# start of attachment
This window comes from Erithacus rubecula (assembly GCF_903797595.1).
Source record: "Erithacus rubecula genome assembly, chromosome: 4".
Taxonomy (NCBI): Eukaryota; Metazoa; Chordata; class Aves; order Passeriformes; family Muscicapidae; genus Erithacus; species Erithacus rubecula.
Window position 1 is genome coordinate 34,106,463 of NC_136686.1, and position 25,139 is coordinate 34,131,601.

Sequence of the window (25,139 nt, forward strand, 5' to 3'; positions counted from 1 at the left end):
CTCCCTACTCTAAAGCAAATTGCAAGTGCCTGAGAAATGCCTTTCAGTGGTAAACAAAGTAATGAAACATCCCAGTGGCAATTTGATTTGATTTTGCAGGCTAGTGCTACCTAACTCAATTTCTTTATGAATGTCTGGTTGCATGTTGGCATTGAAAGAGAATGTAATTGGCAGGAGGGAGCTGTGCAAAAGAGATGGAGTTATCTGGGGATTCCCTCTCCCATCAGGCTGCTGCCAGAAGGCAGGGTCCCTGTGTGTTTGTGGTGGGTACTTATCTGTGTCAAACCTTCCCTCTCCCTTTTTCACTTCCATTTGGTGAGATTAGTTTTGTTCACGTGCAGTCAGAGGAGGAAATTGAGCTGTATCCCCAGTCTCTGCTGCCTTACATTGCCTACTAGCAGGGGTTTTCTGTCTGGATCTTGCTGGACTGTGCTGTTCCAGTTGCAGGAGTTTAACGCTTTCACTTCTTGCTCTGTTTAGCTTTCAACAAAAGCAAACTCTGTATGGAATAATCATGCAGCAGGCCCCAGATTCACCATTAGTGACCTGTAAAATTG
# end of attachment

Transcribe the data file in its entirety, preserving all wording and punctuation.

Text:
This window comes from Erithacus rubecula (assembly GCF_903797595.1).
Source record: "Erithacus rubecula genome assembly, chromosome: 4".
Taxonomy (NCBI): Eukaryota; Metazoa; Chordata; class Aves; order Passeriformes; family Muscicapidae; genus Erithacus; species Erithacus rubecula.
Window position 1 is genome coordinate 34,106,463 of NC_136686.1, and position 25,139 is coordinate 34,131,601.

Sequence of the window (25,139 nt, forward strand, 5' to 3'; positions counted from 1 at the left end):
CTCCCTACTCTAAAGCAAATTGCAAGTGCCTGAGAAATGCCTTTCAGTGGTAAACAAAGTAATGAAACATCCCAGTGGCAATTTGATTTGATTTTGCAGGCTAGTGCTACCTAACTCAATTTCTTTATGAATGTCTGGTTGCATGTTGGCATTGAAAGAGAATGTAATTGGCAGGAGGGAGCTGTGCAAAAGAGATGGAGTTATCTGGGGATTCCCTCTCCCATCAGGCTGCTGCCAGAAGGCAGGGTCCCTGTGTGTTTGTGGTGGGTACTTATCTGTGTCAAACCTTCCCTCTCCCTTTTTCACTTCCATTTGGTGAGATTAGTTTTGTTCACGTGCAGTCAGAGGAGGAAATTGAGCTGTATCCCCAGTCTCTGCTGCCTTACATTGCCTACTAGCAGGGGTTTTCTGTCTGGATCTTGCTGGACTGTGCTGTTCCAGTTGCAGGAGTTTAACGCTTTCACTTCTTGCTCTGTTTAGCTTTCAACAAAAGCAAACTCTGTATGGAATAATCATGCAGCAGGCCCCAGATTCACCATTAGTGACCTGTAAAATTG